Scottish artist Katie Paterson harnesses technology to focus on the natural world while evoking notions of the sublime and ephemeral in highly poetic form.
Her exploration of the possibilities of art is paralleled by the age-old quest to explore physical terrain: remote corners of the earth or even space itself.
One of her best-known works, Langjõkull, Snœfellsjõkull, Solheimajõkull, involved recording the sound emitted by three Icelandic glaciers as they slowly melt, victims of global warming.
The recording was mastered, then cast into frozen records created from the collected meltwater of the glaciers themselves.
Finally, the records were played continually until they, too, melted in turn.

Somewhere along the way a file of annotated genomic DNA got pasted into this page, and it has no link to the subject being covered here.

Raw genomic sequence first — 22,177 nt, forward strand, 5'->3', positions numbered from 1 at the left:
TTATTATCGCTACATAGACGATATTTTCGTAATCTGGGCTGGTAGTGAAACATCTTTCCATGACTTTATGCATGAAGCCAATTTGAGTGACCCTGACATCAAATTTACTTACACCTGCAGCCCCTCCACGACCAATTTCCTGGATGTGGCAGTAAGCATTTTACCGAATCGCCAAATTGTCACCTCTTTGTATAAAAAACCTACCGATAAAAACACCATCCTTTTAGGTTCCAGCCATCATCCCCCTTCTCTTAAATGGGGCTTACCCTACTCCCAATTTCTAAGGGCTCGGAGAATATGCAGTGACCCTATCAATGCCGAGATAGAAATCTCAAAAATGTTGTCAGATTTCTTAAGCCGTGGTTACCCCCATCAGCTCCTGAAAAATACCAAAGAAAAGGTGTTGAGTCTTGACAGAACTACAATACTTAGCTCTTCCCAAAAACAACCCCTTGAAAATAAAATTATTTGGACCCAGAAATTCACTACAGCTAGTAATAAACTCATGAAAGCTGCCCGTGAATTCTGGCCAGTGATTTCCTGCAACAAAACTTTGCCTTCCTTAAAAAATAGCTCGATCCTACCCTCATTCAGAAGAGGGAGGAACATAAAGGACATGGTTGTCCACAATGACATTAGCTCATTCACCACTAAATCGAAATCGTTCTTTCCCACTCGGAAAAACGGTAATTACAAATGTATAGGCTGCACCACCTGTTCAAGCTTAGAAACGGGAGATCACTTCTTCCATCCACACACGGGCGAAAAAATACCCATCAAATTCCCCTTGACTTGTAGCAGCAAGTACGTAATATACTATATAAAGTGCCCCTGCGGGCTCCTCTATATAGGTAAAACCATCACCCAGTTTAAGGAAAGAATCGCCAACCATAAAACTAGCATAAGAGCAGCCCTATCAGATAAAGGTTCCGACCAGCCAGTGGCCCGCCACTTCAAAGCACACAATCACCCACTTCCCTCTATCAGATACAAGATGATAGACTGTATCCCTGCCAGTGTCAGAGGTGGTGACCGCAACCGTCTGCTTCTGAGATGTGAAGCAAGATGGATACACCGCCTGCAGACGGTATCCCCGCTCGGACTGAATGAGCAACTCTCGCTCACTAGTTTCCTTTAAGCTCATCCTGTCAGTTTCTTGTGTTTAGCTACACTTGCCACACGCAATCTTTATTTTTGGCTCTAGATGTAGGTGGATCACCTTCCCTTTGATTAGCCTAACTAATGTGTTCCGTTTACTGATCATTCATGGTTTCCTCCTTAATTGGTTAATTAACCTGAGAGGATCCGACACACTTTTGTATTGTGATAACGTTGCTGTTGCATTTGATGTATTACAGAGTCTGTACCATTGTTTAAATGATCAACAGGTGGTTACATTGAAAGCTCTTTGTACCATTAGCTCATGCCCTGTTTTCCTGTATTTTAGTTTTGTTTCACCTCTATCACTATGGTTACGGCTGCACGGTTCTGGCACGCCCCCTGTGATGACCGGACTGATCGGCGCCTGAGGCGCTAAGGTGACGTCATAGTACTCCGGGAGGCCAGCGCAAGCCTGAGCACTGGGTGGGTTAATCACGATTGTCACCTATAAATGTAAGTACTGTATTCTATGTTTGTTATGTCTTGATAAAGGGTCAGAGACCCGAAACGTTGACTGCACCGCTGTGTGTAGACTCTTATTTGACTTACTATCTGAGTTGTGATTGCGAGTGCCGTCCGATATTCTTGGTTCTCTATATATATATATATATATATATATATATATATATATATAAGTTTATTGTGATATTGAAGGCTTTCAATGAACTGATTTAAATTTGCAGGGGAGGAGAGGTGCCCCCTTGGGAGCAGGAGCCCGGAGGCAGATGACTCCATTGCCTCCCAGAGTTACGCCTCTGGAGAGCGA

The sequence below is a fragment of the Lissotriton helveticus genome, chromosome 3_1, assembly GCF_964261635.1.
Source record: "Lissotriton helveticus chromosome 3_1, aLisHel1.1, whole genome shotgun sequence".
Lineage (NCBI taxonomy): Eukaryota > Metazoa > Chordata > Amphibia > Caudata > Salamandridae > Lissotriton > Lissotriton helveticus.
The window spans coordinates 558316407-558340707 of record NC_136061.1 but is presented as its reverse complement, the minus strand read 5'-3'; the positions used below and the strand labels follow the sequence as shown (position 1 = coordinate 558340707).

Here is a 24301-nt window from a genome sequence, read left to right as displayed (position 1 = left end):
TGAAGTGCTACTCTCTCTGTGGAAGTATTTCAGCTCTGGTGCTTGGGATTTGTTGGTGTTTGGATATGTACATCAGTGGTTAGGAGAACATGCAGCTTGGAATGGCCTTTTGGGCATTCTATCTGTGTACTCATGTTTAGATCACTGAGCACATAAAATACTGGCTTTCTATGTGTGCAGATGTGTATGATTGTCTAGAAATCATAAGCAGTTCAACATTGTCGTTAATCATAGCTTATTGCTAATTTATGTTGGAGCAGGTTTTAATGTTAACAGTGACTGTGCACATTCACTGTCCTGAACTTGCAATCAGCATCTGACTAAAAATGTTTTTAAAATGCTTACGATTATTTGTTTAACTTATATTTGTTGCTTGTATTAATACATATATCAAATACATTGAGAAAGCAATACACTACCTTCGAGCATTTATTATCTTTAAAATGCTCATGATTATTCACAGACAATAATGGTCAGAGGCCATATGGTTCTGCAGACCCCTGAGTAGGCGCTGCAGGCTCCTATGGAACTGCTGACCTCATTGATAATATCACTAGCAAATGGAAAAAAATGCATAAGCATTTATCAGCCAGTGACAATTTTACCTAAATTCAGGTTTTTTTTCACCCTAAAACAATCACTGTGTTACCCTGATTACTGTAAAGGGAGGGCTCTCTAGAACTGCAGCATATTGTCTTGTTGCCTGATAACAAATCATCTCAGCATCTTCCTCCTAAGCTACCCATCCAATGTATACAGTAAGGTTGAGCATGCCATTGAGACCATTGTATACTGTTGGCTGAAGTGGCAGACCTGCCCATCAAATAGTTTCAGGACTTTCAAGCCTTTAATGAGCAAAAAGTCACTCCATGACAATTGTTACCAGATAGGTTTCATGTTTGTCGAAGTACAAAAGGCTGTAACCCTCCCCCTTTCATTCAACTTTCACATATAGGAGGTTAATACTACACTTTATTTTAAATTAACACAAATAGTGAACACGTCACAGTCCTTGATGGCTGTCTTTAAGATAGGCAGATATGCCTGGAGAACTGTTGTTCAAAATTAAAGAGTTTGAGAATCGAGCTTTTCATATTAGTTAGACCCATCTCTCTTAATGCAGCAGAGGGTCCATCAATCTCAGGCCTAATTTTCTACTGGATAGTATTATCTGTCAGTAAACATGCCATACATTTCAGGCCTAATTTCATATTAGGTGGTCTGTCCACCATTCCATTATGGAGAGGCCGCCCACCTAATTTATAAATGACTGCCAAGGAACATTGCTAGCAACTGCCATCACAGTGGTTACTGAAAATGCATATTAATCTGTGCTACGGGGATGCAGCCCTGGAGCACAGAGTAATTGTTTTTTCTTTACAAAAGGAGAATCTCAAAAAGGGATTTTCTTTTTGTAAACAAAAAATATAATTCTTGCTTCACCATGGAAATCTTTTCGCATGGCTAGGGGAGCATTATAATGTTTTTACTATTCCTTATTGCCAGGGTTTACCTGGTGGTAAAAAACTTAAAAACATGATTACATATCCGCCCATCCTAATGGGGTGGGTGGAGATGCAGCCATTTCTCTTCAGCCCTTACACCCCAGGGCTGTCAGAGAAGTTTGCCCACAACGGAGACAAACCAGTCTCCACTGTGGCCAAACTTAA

The beautifully circular structure of that piece is reprised in another ambitious project, E.M.E Transmitter/Receiver, Disklavier Grand Piano (2007)
E.M.E. is a special form of radio transmission in which signals are sent to the moon, then reflected back to earth.
Irregularities on the moon's surface absorb some of these signals, redefining the structure of the transmission and therefore allowing it to be used to map lunar terrain.
For Paterson's work, however, a coded translation of Beethoven's Moonlight Sonata is beamed to the moon, then received back as a score 're-written' by the planet's craggy surface.
In the exhibition space, a Disklavier grand piano (which uses data to play notes without any human operator) performs the new, 'moon¬altered' score.
Sophisticated in scope, yet hauntingly direct and appealing in their concerns, Paterson's works employ unexpected artistry to enable "the viewer to imagine distant places by withholding the visual".